(416) 864 - 6200

Tax & Trade Blog

  • Home
    Home This is where you can find all the blog posts throughout the site.
  • Categories
    Categories Displays a list of categories from this blog.
  • Tags
    Tags Displays a list of tags that have been used in the blog.
  • Bloggers
    Bloggers Search for your favorite blogger from this site.
  • Archives
    Archives Contains a list of blog posts that were created previously.


Posted by on in Tax Law
  • Font size: Larger Smaller
  • Hits: 5257
  • Subscribe to this entry
  • Print

Under section 323 of the Excise Tax Act (“ETA”), directors of a corporation are personally liable for a corporation’s unremitted GST/HST. There is no definition of “director” in the ETA, but section 323 has been found to apply to individuals who are formally registered as directors (i.e. de jure directors) and individuals who are not formally registered as directors but in effect carry out the same duties and make the very same decisions as directors (i.e. de facto directors).

The Canada Revenue Agency’s (“CRA”) formal policy on Directors’ Liability, including its position on de jure vs. de facto directors, is outlined in IC89-2R3. However, the ETA itself does not provide any guidance on when an individual who has formally resigned from de jure directorship ceases to be a de facto director for the purposes of section 323 liability. As such, whether or not a director who has resigned but continues to be involved in corporate activities can be deemed a de facto director of a corporation is a factually complicated issue that the Tax Court of Canada (“TCC”) has frequently been asked to answer.

The relatively recent decision in Koskocan c. La Reine, 2016 CCI 277 (“Koskocan”) stands for the proposition that it is possible for a former director to remain involved in a business (and even perform some tasks that one may associate with a de jure director) without rising to the level of a de facto director.  

In Koskocan, the Appellant sold all of his shares and resigned as a director of a pizzeria for which he had previously acted as president, director, and sole shareholder. Provincial authorities were advised of this resignation and the fact that the Appellant’s son and daughter-in-law were appointed as directors and would be taking over the management and operation of the pizzeria.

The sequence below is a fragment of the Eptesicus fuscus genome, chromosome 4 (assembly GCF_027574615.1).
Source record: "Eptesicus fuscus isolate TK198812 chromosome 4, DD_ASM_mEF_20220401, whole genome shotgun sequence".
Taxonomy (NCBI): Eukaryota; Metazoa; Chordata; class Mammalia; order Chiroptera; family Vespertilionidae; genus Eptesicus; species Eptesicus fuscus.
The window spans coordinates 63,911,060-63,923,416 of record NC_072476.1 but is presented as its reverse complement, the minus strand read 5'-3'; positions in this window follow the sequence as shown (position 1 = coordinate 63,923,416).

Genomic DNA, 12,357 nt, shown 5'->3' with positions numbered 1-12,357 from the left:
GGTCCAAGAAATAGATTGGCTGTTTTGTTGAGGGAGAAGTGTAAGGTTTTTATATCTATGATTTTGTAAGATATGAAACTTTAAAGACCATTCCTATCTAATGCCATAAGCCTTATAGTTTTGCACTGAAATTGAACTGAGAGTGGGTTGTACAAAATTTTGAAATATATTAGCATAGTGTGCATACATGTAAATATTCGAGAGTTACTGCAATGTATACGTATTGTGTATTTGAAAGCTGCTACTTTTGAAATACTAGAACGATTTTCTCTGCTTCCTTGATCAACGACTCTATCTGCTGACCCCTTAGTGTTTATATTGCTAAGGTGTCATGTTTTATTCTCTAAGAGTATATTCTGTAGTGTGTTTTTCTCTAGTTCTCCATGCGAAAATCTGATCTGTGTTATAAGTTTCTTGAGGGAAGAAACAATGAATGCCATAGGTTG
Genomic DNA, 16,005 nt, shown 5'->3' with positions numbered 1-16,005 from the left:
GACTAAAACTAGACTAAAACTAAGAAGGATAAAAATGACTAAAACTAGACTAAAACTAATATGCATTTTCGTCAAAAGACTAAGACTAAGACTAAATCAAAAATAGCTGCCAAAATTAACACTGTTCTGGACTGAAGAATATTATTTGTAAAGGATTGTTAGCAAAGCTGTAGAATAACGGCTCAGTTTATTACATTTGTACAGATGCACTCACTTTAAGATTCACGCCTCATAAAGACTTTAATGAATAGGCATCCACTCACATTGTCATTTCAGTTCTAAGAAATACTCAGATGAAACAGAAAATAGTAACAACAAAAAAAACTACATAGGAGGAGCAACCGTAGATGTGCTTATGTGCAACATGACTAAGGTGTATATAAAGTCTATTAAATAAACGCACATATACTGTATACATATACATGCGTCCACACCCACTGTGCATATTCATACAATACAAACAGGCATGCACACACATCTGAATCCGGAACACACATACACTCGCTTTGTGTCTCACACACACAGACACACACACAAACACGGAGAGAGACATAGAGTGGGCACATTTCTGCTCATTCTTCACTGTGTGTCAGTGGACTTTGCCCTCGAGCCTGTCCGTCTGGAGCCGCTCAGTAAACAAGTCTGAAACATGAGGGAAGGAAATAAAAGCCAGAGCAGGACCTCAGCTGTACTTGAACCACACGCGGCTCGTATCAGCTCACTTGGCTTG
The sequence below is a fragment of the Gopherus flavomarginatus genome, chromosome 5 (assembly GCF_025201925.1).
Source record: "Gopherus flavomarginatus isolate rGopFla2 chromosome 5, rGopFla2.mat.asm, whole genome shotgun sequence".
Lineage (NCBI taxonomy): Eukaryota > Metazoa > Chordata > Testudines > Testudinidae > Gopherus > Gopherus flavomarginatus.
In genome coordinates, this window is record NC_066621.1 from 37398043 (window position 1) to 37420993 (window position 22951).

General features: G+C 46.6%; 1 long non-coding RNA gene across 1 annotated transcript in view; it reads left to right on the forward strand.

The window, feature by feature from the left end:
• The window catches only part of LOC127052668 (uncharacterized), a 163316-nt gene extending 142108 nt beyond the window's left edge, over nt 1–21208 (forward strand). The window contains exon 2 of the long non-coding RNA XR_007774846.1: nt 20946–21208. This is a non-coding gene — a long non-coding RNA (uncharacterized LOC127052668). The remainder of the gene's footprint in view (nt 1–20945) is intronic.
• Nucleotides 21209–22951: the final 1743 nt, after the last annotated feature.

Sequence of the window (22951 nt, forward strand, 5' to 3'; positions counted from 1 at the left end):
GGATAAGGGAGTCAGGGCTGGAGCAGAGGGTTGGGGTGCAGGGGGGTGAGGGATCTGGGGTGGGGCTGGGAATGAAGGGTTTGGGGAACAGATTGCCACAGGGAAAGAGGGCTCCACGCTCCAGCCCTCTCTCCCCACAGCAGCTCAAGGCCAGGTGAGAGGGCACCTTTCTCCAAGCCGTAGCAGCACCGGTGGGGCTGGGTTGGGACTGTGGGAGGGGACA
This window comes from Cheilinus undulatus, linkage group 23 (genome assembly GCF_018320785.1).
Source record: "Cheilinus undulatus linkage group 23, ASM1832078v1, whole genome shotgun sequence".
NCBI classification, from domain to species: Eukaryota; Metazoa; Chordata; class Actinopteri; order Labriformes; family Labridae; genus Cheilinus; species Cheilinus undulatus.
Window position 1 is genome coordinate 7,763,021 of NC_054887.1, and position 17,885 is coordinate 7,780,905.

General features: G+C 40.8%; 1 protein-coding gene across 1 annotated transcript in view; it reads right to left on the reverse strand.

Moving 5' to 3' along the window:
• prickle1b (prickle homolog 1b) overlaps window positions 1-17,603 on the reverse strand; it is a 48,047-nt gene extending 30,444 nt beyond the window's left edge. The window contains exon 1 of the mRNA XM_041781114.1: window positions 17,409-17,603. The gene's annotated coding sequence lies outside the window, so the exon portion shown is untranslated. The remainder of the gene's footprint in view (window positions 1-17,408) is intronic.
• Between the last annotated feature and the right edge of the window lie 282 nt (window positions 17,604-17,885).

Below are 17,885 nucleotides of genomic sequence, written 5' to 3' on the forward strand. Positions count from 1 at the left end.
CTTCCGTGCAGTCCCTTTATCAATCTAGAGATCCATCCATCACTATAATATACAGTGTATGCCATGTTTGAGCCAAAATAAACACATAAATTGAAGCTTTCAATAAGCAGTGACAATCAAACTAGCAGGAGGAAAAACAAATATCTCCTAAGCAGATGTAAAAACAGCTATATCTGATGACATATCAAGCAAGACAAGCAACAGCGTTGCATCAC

Despite the resignation, the Appellant remained legally responsible for the pizzeria’s line of credit and bank accounts due to his son’s poor credit rating. He also remained the account holder of record on certain utilities and continued to sign cheques and even a 2010 GST return on behalf of the pizzeria.

Approximately nine years after his resignation as a director, Revenue Québec assessed the Appellant under section 323 of the ETA as a de facto director who was liable for GST that the pizzeria failed to remit from January 1, 2007 to December 31, 2010.

The Revenue Québec decision was appealed to the TCC.

The TCC confirmed that while subsection 323(1) of the ETA imposes liability on both de jure and de facto directors, it does not extend liability to senior officers or managers, so a determination of whether a person is a de facto director requires an analysis of a corporation’s power structure. In performing this analysis the TCC stressed that a finding of de facto directorship should not be made lightly.

In its decision, the TCC rejected Revenue Québec’s assertion that the Appellant was a de facto director simply because he had signing authority over chequing accounts. The TCC held that this argument ignored the fact that it is common for officers and employees to have signing authority on behalf of a corporation. The TCC also noted that Revenue Québec’s position conflicted with CRA directive RCD-95-12 which indicated that the authority to sign cheques for a corporation does not make an individual a de facto director.

Under the circumstances, the TCC concluded that the Appellant was not a de facto director. In fact, the TCC held that the evidence did not even support a finding that the Appellant was acting as a manager of the pizzeria, as that function was being done by his son. 

The decision in Koskocan is quite welcome as it seems to clarify the types of activities that an individual can perform after resigning as a de jure director without being deemed a de facto director. That said, instead of a broader trend, it is possible that the TCC’s reluctance to find that the Appellant’s activities were sufficient to label him a de facto director may have simply been driven by the facts of the case. It will be interesting to see how courts apply this decision in the future.

In any event, it is still strongly recommended that resigning directors promptly file their resignations with the proper authorities and remove themselves from all management activities in their former corporations. Failure to do so will leave a director that has resigned vulnerable to a finding of de facto directorship and the corresponding liability for unremitted GST/HST and source deductions.

Have you been assessed by the CRA as a corporate director and require assistance? Please contact us by clicking here.

Last modified on


  • No comments made yet. Be the first to submit a comment

Leave your comment

Guest Sunday, 26 May 2024

Toronto Office

10 Lower Spadina Avenue, Suite 200, Toronto, Ontario, M5V 2Z2 Canada
Phone: (416) 864-6200| Fax: (416) 864-6201

Client Login

To access the Millar Kreklewetz LLP secure client file transfer system, please log in.